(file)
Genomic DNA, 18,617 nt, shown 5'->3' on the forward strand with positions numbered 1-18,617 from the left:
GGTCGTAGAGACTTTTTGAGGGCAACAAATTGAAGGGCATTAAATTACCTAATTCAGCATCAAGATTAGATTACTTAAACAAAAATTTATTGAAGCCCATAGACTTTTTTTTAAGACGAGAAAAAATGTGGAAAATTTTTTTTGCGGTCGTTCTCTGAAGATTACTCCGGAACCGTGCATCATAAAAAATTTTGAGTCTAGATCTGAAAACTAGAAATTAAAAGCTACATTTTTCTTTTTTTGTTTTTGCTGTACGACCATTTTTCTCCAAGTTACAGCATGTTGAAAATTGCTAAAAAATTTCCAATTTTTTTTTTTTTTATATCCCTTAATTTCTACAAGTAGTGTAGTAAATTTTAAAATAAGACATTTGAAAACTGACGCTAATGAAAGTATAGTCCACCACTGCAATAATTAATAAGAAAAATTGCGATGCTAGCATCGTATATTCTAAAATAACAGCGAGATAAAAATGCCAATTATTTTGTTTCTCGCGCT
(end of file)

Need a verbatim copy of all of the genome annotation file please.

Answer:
Genomic DNA, 18,617 nt, shown 5'->3' on the forward strand with positions numbered 1-18,617 from the left:
GGTCGTAGAGACTTTTTGAGGGCAACAAATTGAAGGGCATTAAATTACCTAATTCAGCATCAAGATTAGATTACTTAAACAAAAATTTATTGAAGCCCATAGACTTTTTTTTAAGACGAGAAAAAATGTGGAAAATTTTTTTTGCGGTCGTTCTCTGAAGATTACTCCGGAACCGTGCATCATAAAAAATTTTGAGTCTAGATCTGAAAACTAGAAATTAAAAGCTACATTTTTCTTTTTTTGTTTTTGCTGTACGACCATTTTTCTCCAAGTTACAGCATGTTGAAAATTGCTAAAAAATTTCCAATTTTTTTTTTTTTTATATCCCTTAATTTCTACAAGTAGTGTAGTAAATTTTAAAATAAGACATTTGAAAACTGACGCTAATGAAAGTATAGTCCACCACTGCAATAATTAATAAGAAAAATTGCGATGCTAGCATCGTATATTCTAAAATAACAGCGAGATAAAAATGCCAATTATTTTGTTTCTCGCGCT